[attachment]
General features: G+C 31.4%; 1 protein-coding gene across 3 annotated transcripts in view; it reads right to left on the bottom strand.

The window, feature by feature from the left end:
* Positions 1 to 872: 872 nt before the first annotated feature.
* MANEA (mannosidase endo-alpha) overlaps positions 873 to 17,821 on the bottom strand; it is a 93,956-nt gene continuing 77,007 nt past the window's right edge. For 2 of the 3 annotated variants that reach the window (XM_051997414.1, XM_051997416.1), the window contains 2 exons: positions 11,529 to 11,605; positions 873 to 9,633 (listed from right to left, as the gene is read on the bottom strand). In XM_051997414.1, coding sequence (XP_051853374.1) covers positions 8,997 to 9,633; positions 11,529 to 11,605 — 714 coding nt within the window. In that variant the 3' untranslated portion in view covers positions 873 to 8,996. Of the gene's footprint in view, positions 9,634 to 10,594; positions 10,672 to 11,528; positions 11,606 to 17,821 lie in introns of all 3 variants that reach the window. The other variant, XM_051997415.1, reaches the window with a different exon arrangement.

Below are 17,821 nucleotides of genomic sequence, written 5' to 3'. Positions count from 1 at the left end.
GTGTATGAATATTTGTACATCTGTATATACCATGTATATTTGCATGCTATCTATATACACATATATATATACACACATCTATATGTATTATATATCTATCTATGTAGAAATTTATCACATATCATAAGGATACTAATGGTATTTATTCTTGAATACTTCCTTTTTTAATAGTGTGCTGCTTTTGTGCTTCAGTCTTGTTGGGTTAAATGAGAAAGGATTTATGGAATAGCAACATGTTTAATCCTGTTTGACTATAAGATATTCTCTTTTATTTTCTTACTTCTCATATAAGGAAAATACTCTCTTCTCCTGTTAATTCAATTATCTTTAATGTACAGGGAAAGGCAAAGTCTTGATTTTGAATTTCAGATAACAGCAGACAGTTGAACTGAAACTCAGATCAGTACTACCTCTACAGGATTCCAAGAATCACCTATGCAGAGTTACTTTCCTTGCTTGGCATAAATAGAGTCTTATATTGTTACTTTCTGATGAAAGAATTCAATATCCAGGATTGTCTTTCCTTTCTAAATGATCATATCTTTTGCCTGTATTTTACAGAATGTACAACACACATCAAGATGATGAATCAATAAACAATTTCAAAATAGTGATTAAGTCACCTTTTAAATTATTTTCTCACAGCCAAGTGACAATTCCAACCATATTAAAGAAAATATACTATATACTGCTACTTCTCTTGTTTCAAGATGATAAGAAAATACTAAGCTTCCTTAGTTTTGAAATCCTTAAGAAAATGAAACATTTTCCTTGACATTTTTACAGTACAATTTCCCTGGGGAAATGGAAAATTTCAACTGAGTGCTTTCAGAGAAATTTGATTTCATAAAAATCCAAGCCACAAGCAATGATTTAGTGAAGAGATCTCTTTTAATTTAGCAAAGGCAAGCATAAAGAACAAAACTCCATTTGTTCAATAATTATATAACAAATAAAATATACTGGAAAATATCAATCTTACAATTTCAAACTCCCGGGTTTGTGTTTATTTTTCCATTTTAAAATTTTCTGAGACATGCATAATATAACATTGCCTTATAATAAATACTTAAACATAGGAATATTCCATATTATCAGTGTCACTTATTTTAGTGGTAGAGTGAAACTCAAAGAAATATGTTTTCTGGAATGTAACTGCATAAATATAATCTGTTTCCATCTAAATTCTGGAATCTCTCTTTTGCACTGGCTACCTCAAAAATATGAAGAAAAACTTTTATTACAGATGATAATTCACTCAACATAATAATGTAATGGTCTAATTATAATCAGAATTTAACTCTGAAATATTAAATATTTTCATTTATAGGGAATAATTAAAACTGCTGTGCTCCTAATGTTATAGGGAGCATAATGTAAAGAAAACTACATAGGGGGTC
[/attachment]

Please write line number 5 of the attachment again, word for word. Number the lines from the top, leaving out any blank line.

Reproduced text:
Below are 17,821 nucleotides of genomic sequence, written 5' to 3'. Positions count from 1 at the left end.